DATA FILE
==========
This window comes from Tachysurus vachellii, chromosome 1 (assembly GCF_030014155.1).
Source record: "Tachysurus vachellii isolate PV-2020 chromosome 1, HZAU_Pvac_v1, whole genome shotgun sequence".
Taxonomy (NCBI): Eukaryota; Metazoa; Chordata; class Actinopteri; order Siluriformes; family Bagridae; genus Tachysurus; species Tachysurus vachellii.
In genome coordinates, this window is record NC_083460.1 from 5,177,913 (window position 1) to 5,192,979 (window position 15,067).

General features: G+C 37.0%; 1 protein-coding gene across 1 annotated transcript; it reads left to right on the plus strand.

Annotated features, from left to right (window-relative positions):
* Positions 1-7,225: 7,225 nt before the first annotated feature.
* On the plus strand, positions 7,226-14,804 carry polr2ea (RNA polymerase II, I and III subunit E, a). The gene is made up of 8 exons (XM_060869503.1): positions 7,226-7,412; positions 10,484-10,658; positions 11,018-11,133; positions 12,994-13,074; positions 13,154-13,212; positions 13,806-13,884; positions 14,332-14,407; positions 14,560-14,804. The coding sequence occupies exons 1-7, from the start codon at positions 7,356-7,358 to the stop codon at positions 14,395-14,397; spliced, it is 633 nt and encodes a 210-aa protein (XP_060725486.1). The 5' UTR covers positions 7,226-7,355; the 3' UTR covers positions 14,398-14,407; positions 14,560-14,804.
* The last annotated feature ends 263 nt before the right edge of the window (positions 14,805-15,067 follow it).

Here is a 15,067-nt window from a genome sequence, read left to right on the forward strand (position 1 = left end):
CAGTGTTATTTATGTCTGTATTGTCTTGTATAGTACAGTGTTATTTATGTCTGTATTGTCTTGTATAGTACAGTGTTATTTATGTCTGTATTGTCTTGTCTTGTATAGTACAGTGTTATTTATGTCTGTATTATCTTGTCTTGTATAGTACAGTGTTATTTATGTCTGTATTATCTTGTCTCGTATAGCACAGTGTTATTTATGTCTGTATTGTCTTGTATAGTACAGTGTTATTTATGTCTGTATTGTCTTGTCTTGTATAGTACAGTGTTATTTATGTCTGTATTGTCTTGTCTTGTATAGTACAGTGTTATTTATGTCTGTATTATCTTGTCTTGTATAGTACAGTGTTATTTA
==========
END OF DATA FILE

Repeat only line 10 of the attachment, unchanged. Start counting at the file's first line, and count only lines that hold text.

Here is a 15,067-nt window from a genome sequence, read left to right on the forward strand (position 1 = left end):